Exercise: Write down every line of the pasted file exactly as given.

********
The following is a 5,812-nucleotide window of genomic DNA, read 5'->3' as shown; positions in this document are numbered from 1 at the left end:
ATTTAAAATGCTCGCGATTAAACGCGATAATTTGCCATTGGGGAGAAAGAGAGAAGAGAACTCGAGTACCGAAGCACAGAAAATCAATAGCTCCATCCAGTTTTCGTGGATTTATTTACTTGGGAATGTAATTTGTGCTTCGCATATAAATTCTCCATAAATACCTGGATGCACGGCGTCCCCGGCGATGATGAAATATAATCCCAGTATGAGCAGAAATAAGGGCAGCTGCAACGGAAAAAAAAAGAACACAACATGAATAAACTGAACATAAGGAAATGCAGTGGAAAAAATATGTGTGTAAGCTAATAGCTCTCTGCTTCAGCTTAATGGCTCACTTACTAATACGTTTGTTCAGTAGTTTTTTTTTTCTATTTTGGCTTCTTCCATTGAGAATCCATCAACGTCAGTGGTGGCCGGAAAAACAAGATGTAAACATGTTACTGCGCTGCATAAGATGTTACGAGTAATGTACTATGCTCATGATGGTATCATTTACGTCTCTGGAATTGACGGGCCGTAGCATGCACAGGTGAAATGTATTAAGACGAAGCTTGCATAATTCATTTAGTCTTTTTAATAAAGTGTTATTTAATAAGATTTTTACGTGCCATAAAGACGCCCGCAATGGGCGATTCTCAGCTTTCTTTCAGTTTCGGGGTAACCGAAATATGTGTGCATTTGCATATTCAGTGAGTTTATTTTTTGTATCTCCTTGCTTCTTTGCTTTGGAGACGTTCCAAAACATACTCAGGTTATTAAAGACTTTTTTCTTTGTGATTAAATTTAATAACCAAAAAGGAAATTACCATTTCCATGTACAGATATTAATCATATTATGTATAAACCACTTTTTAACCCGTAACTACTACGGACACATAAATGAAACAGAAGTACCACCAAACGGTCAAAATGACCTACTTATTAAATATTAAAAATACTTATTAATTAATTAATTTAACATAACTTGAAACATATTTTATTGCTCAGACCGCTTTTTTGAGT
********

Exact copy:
The following is a 5,812-nucleotide window of genomic DNA, read 5'->3' as shown; positions in this document are numbered from 1 at the left end:
ATTTAAAATGCTCGCGATTAAACGCGATAATTTGCCATTGGGGAGAAAGAGAGAAGAGAACTCGAGTACCGAAGCACAGAAAATCAATAGCTCCATCCAGTTTTCGTGGATTTATTTACTTGGGAATGTAATTTGTGCTTCGCATATAAATTCTCCATAAATACCTGGATGCACGGCGTCCCCGGCGATGATGAAATATAATCCCAGTATGAGCAGAAATAAGGGCAGCTGCAACGGAAAAAAAAAGAACACAACATGAATAAACTGAACATAAGGAAATGCAGTGGAAAAAATATGTGTGTAAGCTAATAGCTCTCTGCTTCAGCTTAATGGCTCACTTACTAATACGTTTGTTCAGTAGTTTTTTTTTTCTATTTTGGCTTCTTCCATTGAGAATCCATCAACGTCAGTGGTGGCCGGAAAAACAAGATGTAAACATGTTACTGCGCTGCATAAGATGTTACGAGTAATGTACTATGCTCATGATGGTATCATTTACGTCTCTGGAATTGACGGGCCGTAGCATGCACAGGTGAAATGTATTAAGACGAAGCTTGCATAATTCATTTAGTCTTTTTAATAAAGTGTTATTTAATAAGATTTTTACGTGCCATAAAGACGCCCGCAATGGGCGATTCTCAGCTTTCTTTCAGTTTCGGGGTAACCGAAATATGTGTGCATTTGCATATTCAGTGAGTTTATTTTTTGTATCTCCTTGCTTCTTTGCTTTGGAGACGTTCCAAAACATACTCAGGTTATTAAAGACTTTTTTCTTTGTGATTAAATTTAATAACCAAAAAGGAAATTACCATTTCCATGTACAGATATTAATCATATTATGTATAAACCACTTTTTAACCCGTAACTACTACGGACACATAAATGAAACAGAAGTACCACCAAACGGTCAAAATGACCTACTTATTAAATATTAAAAATACTTATTAATTAATTAATTTAACATAACTTGAAACATATTTTATTGCTCAGACCGCTTTTTTGAGT